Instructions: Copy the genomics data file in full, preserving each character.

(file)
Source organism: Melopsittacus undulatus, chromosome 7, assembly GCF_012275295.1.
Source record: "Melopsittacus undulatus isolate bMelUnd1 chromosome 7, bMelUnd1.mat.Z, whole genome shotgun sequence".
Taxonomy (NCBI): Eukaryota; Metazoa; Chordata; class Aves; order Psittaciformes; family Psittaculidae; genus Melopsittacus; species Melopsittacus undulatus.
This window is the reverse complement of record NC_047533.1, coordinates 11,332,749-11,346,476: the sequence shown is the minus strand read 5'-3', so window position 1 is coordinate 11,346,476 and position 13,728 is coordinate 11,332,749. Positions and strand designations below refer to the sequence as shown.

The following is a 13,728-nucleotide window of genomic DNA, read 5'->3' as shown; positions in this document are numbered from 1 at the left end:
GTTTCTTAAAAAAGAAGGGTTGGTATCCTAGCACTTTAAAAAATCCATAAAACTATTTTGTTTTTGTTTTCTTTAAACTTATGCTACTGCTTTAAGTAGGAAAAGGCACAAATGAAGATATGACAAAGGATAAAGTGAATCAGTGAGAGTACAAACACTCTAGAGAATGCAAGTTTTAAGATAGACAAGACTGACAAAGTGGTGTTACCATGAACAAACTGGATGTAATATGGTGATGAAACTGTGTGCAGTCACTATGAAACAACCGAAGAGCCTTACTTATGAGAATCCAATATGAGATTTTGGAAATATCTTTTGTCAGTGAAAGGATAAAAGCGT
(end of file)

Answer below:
Source organism: Melopsittacus undulatus, chromosome 7, assembly GCF_012275295.1.
Source record: "Melopsittacus undulatus isolate bMelUnd1 chromosome 7, bMelUnd1.mat.Z, whole genome shotgun sequence".
Taxonomy (NCBI): Eukaryota; Metazoa; Chordata; class Aves; order Psittaciformes; family Psittaculidae; genus Melopsittacus; species Melopsittacus undulatus.
This window is the reverse complement of record NC_047533.1, coordinates 11,332,749-11,346,476: the sequence shown is the minus strand read 5'-3', so window position 1 is coordinate 11,346,476 and position 13,728 is coordinate 11,332,749. Positions and strand designations below refer to the sequence as shown.

The following is a 13,728-nucleotide window of genomic DNA, read 5'->3' as shown; positions in this document are numbered from 1 at the left end:
GTTTCTTAAAAAAGAAGGGTTGGTATCCTAGCACTTTAAAAAATCCATAAAACTATTTTGTTTTTGTTTTCTTTAAACTTATGCTACTGCTTTAAGTAGGAAAAGGCACAAATGAAGATATGACAAAGGATAAAGTGAATCAGTGAGAGTACAAACACTCTAGAGAATGCAAGTTTTAAGATAGACAAGACTGACAAAGTGGTGTTACCATGAACAAACTGGATGTAATATGGTGATGAAACTGTGTGCAGTCACTATGAAACAACCGAAGAGCCTTACTTATGAGAATCCAATATGAGATTTTGGAAATATCTTTTGTCAGTGAAAGGATAAAAGCGT